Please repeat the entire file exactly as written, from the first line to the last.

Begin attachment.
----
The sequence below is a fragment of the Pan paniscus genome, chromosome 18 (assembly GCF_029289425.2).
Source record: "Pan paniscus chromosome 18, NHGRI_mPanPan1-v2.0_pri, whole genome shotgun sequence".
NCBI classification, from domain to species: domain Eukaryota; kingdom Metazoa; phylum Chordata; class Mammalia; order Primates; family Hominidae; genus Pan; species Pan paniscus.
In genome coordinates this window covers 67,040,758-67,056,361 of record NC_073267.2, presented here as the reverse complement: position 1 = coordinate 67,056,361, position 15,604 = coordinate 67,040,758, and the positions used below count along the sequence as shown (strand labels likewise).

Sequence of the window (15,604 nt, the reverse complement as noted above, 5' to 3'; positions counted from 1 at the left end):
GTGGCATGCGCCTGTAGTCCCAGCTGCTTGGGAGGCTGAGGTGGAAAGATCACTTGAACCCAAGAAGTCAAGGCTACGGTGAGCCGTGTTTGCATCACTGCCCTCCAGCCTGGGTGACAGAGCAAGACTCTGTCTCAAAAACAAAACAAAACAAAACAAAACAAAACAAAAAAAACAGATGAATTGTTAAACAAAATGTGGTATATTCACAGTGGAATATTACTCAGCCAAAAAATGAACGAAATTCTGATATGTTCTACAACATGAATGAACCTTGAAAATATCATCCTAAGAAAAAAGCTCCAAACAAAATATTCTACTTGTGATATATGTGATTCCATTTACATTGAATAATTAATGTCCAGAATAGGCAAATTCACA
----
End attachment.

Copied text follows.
The sequence below is a fragment of the Pan paniscus genome, chromosome 18 (assembly GCF_029289425.2).
Source record: "Pan paniscus chromosome 18, NHGRI_mPanPan1-v2.0_pri, whole genome shotgun sequence".
NCBI classification, from domain to species: domain Eukaryota; kingdom Metazoa; phylum Chordata; class Mammalia; order Primates; family Hominidae; genus Pan; species Pan paniscus.
In genome coordinates this window covers 67,040,758-67,056,361 of record NC_073267.2, presented here as the reverse complement: position 1 = coordinate 67,056,361, position 15,604 = coordinate 67,040,758, and the positions used below count along the sequence as shown (strand labels likewise).

Sequence of the window (15,604 nt, the reverse complement as noted above, 5' to 3'; positions counted from 1 at the left end):
GTGGCATGCGCCTGTAGTCCCAGCTGCTTGGGAGGCTGAGGTGGAAAGATCACTTGAACCCAAGAAGTCAAGGCTACGGTGAGCCGTGTTTGCATCACTGCCCTCCAGCCTGGGTGACAGAGCAAGACTCTGTCTCAAAAACAAAACAAAACAAAACAAAACAAAACAAAAAAAACAGATGAATTGTTAAACAAAATGTGGTATATTCACAGTGGAATATTACTCAGCCAAAAAATGAACGAAATTCTGATATGTTCTACAACATGAATGAACCTTGAAAATATCATCCTAAGAAAAAAGCTCCAAACAAAATATTCTACTTGTGATATATGTGATTCCATTTACATTGAATAATTAATGTCCAGAATAGGCAAATTCACA